Physicists Make a 2-D Magnet

Physicists Make a 2-D Magnet

Physicists Make a 2-D Magnet

The number of 2D materials has skyrocketed since the discovery of graphene in 2004. However, this collection of semiconductor animals, insulators and superconductors an atom thick lost member magnets. In fact, physicists were not even sure that 2D magnets were possible so far.
Researchers report the first true 2D magnet composed of a compound called chromium tri-iodide, in an article published June 7 in Nature. The discovery could lead to new data storage devices and designs for quantum computers. For now, 2D magnets allow physicists to perform experiments that were previously impossible and test the fundamental theories of magnetism.
Paul Jarillo-Herrero, a condensed matter physicist at the Massachusetts Institute of Technology in Cambridge, and Xiaodong Xu, an optoelectronics researcher at the University of Washington in Seattle, looking for a separate 2D magnet before meeting in 2016. They decided to combine their forces to investigate. “It’s a matter of principle: there are a lot of things missing,” says Jarillo-Herrero.
Magnetic personality

Xu and Blacksmith Jar-worked with chromium triiodide because it is a glass comprising stacked sheets that can be separated using the “Scotch Tape Method” means a way of making 2D materials using adhesive tape to remove layers each Thinner. Scientists have also been attracted to the compound because of its magnetic properties.
As the magnet, chromium triiodide is one, a ferromagnetic material that generates a magnetic field due to permanent aligned turns of its electrons. Chromium triiodide is anisotropic, which means that its electrons have a preferred direction of rotation – in this case, perpendicular to the plane of the crystal. These fundamental properties made Xu and Jarillo-Herrero suspect that chromium triiodide retain its magnetic properties when they would be stripped in a single layer of atoms. This is something other 2D materials can not do.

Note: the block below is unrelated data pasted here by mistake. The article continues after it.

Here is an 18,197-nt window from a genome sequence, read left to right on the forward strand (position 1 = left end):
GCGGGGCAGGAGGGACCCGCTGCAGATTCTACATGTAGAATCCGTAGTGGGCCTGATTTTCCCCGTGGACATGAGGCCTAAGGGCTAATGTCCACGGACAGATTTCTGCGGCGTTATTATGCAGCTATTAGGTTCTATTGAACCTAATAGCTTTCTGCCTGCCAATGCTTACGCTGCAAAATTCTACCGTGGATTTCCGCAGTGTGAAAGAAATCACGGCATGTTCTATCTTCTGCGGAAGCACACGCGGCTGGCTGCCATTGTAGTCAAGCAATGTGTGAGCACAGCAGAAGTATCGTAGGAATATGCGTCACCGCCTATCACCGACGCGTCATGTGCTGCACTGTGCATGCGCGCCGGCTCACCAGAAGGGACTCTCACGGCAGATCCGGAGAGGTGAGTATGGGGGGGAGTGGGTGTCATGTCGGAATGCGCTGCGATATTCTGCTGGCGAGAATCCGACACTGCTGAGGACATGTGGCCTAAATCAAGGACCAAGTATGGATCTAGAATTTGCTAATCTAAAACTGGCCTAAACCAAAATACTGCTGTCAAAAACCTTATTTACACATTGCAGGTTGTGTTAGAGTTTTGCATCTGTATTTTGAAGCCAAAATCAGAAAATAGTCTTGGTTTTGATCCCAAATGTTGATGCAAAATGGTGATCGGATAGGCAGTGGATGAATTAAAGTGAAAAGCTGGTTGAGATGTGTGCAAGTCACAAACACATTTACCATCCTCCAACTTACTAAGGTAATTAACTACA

Crystals were removed from chromium triiodide and sheets from one or more layers Group Blacksmith-developed Jarillo, while the Xu laboratory studied samples using a sensitive magnetometer.
The team found that not only a single atomic layer of magnetic chromium triiodide, but also that this property has emerged for what is considered a relatively warm temperature: about -228 ° C. Also found a sheet two layers of this material is not Magnetic, but when a third was added, the substance again becomes ferromagnetic. The magnetic material remains if a fourth layer is added, but extended to other properties that researchers say it continues to investigate.
Method in which magnets

Jarillo-Herrero and Xu are not the only ones to study 2D magnets. At the end of April, another group of researchers published their observations of magnetism on an ultrafine crystal of chromium, germanium and tellurium. A 2D magnet retains its magnetism in the layer to be a single atom, although this ultra-thin crystal was only several magnetic layers.
Both results are significant, however, says Nitin Samarth, a condensed matter physicist at Pennsylvania State University at University Park who was not involved in the job. Samarth wrote a commentary accompanying recent studies. Prior to these discoveries, “we never had a generic method for creating 2D magnetic materials actually,” he said. Researchers have tried to manufacture and study ultra-thin magnets since the 1970s, but all of the resulting materials contain holes and bumps and are not really 2D.

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